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What is “Cloud Computing” – and why is it so attractive as a concept to business?
Microsoft, Yahoo!, Google, and IBM are all talking about their “Cloud Computing” models and Sun has been saying for years that “The Network is the Computer”. What does this really mean, and what will it take to make it work?
Part 1 - What is it?
Like any other new buzzword, no exact definition is possible. You have to strip out the marketing spin associate with how each vendor wants to use it. When you get down to it though, cloud computing is about having a strong enough and standard enough local framework that you can load your applications and even store you data “out there” somewhere in the cloud. If you’re using Gmail, Quickbooks Online, Wikipedia, and almost all the so called Web 2.0 social sites out there, you’re doing cloud computing to one extent or another.
Most vendors don’t really consider it “Cloud Computing” though, unless it replaces something you used to run locally like your word processor or your graphics software. Social web sites use the cloud because the value of the data and the service results from the collaborative nature of the site. In a true cloud computing environment, that’s not necessarily true. Your word processor could be just a web site that does word processing. Your documents could be stored on a virtual drive somewhere out on the internet. You could, in theory, have almost nothing but a basic framework and web browser installed on your workstation. To add a real twist, keep in mind that the framework may very well not be a web browser at all.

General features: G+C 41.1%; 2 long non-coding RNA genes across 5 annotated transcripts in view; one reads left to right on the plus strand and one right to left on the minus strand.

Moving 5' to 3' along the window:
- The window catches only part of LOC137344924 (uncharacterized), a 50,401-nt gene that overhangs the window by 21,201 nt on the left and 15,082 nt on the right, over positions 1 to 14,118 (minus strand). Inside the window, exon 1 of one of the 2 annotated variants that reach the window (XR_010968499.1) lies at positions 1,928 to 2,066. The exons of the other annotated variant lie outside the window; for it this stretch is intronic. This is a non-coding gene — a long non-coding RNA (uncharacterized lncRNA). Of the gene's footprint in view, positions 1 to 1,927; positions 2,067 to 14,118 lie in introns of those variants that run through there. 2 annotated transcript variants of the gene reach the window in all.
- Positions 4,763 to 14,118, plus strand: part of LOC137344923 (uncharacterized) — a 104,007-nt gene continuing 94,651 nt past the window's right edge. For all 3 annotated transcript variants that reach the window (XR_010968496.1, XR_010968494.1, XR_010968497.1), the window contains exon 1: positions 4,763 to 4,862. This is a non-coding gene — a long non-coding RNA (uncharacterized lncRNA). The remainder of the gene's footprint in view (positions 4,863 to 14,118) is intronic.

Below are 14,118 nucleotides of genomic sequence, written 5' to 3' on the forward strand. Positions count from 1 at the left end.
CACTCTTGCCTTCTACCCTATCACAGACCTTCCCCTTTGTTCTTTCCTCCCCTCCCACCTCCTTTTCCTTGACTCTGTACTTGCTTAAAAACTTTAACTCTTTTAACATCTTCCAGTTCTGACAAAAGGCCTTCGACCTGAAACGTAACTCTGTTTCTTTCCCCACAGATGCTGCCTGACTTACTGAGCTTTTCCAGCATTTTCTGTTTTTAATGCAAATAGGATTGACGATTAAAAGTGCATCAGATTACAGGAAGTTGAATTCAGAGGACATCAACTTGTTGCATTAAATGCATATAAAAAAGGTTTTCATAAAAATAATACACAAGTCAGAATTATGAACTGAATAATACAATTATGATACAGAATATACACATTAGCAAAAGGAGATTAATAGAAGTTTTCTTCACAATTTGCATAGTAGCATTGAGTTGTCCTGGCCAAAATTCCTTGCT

Cloud Computing can come in all kinds of designs. You may have locally installed micro-apps that communicate or store data on hosted site computers – like the Twhirl client for Twitter; you may have browser based applications, where nothing at all is stored locally; you may even have peer to peer application spaces where you never really know where data is stored and processed at all. It remains to be seen which will win out.
Cloud Computing Concepts
* For those who care, I've used Planet Lotus links for the jumps in the table above, because it lets me track the count. If that bothers anyone, you can use the regular views on this blog to navigate or use your RSS reader.
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